Days after shooting the last take of her first feature-length narrative film in Ohio this summer, Pearl Gluck packed a moving van and headed for her new job at Penn State.
Just months after arriving in the College of Communications, Gluck, an assistant professor in the department of film-video and media studies, was awarded a grant from the Penn State’s Institute for the Arts and Humanities to support post-production of “The Turn Out.”
“I came here with a bunch of footage and now we have to edit the film; this is the start,” Gluck said.
Set in a rural, southern Ohio town, “The Turn Out” focuses on addiction, poverty and abuse in telling the story of trucker Crowbar and teen Nevaeh, who is being trafficked by her own family at a truck stop. While the story is fictional, some scenes are based on real-life experiences gleaned through Gluck’s research and interviews with victims of interfamily trafficking, police officers, social workers and advocates. The idea to look deeper at the issue was borne from conversations with James Gagne Jr., who has worked as a full-time truck driver for 24 years.
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“As we worked on it, I even learned more myself,” said Gagne, who co-wrote the film and plays Crowbar. “Girls are enslaved out there.”
“The Turn Out” — a double entendre for trucker lingo and a girl’s first time prostituting — marks Gluck’s first feature narrative, but the Brooklyn, N.Y., native has earned acclaim and accolades for her documentary work and short films. Her first film, the award-winning documentary “Divan,” about her return to the Hasidic community in which she grew up , was screened at the State Theater on Wednesday during a Women Entrepreneurs in Film presentation.
Gluck recently discussed her work and career with the Centre Daily Times.
Q: What inspired “The Turn Out,” and how did you choose drama as your genre?
A: I was inspired because, through Jim, I was learning about the life of a trucker and discovering the organization called Truckers Against Trafficking. I was always interested in questions about sexuality, freedom and those kinds of choices that men and women make and don’t get to make, and I was always interested in films as a way of calling attention to certain issues. ... I decided I really needed to craft a person who needed to learn and change. The more I interviewed people and the more people I met, the more involved I got into the material. So the trucker’s involvement parallels mine; as I got more and more drawn in, I couldn’t turn back.
Q: What does the IAH grant enable you to do?
A: It will go directly toward editing, and it’s just an incredible honor. One of the things that really drew me to (the institute) was the Banned Books film festival (which ran in September). ... I saw those posters when I first got here, day one, and I said ‘I want to be involved with this organization.’
Q: How is “The Turn Out” different from your other work?
A: Most of my work has been based in the Hasidic community, so this is my first one kind of out of that. In some ways, though, I still think it’s very similar; it takes a critical look at the world around us — that’s just the work I do. It’s my first feature narrative, so that was brand new. I used to only work with professional cast and crew; this was the first time that my crew was almost entirely students I worked with (at Ohio University).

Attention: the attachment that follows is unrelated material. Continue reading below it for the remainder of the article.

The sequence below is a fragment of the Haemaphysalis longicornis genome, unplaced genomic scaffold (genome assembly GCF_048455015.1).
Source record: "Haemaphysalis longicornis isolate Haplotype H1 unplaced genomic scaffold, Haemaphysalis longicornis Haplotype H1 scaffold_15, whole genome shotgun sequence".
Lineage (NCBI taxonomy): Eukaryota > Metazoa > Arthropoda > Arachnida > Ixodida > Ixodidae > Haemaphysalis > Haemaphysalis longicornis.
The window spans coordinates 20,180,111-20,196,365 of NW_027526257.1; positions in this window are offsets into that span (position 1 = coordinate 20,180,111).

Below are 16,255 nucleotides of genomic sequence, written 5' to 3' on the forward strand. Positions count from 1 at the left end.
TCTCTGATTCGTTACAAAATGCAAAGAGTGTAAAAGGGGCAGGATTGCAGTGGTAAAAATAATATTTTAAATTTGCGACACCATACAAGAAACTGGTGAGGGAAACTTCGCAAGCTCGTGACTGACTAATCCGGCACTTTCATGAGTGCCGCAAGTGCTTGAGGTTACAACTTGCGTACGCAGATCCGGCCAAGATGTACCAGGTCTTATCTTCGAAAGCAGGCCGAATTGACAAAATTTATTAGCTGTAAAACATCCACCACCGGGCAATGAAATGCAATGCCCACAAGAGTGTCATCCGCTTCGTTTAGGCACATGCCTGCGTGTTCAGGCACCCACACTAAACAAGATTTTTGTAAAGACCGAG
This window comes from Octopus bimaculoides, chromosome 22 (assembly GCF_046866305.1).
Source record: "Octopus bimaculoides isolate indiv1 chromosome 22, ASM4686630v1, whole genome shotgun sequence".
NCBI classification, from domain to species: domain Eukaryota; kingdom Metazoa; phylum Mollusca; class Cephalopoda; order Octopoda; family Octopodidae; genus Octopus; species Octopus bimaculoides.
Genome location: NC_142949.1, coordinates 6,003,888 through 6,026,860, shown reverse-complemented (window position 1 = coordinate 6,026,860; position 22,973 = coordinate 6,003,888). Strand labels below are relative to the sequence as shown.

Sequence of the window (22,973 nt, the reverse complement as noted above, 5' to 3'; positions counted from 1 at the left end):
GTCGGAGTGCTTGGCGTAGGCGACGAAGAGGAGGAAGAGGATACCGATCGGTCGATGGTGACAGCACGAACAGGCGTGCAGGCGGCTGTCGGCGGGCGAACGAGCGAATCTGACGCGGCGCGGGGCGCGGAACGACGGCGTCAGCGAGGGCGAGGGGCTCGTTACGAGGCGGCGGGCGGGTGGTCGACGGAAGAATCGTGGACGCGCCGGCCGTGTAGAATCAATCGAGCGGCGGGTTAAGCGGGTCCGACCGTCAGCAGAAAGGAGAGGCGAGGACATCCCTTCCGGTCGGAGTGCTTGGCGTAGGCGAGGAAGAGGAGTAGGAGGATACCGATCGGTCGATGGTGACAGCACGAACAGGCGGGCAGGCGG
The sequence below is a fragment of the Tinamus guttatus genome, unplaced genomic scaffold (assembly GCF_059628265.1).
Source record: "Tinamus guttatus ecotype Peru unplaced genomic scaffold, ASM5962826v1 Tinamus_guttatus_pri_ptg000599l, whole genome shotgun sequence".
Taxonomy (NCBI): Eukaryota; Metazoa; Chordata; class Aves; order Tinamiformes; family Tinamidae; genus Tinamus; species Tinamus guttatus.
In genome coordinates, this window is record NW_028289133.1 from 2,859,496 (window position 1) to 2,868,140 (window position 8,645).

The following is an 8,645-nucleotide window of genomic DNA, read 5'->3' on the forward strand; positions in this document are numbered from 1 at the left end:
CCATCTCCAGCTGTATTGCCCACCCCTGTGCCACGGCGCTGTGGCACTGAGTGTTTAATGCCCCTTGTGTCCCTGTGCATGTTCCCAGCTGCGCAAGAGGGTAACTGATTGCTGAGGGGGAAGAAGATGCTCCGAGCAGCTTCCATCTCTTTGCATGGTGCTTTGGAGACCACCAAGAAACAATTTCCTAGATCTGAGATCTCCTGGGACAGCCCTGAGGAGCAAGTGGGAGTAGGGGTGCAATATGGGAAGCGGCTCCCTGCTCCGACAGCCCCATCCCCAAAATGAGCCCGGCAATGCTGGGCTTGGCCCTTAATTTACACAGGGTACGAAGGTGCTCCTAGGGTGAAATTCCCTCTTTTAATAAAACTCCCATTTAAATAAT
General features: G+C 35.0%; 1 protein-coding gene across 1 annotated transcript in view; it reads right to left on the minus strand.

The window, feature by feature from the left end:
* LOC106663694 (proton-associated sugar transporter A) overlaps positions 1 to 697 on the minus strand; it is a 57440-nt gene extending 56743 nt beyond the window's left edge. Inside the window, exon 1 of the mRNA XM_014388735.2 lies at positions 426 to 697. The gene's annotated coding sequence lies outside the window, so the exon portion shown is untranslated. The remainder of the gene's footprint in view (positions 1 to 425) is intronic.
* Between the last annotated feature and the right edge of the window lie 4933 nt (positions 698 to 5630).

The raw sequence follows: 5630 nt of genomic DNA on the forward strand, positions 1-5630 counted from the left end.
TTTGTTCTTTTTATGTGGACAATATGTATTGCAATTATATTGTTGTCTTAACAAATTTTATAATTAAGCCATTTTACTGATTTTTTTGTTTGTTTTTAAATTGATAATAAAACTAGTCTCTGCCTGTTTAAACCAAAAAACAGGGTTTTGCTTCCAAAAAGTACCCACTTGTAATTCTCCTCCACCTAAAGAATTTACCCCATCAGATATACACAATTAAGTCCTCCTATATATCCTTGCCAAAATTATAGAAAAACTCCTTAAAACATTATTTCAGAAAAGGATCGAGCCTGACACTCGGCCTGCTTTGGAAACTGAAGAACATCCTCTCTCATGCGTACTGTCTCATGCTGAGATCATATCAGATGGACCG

Q: What are the common themes in your films?
A: I think they’re all told with a very strong first-person perspective. They’re all informed by true stories and by research, even if they’re fiction. And I’d like to believe that they all give you this kind of intimate access to a world, in this case the trucker’s world. I also don’t think I look for a way to soften the blow, as it were. It’s very ‘in your face,’ that’s generally my style — it’s just apologetically the story, and if it’s too difficult, well, maybe ask why.
Q: How did “Divan” come about?
A: That took five years as a documentary that came about totally by mistake. I thought that I was doing a different film and it was going to be about what’s left of Yiddish story-telling in Hungary, it was based on a Fulbright grant that I got there. Three years into the project and probably a year and a half of working with my editor, she turned to me and said, “This is an autobiographical story, and you have to put yourself in it.”
Q: Who do you make your films for?
A: Every filmmaker will be happy to have their film seen by everyone, so first and foremost I make my films certainly to be watched and hopefully to a general audience. But I have my reasons for doing it secretly. With “Divan,” I really wanted to help build a bridge between parents and kids who don’t talk, so that’s the tiny, tiny percentage audience, it’s not the money-making audience. In this case (with “The Turn Out”), I have a few desires. One of them is I obviously want this to help anybody who is in trouble. I want to call attention to this issue, and I want to maybe encourage people to take action, even if they’re not cut out for it, like Crowbar thinks he’s not cut out for it.
Q: When and where will “The Turn Out” premier?
A: Our hope is that it will make the festival circuits starting in the fall. And then from there, God willing, it gets picked up and gets a theatrical release like “Divan” did.
Q: What do you enjoy about teaching?
A: I think it keeps things fresh for me in some ways. I just love it. I really think it’s about staying in the conversation. I think filmmaking is teaching, so it’s hard for me to separate those two.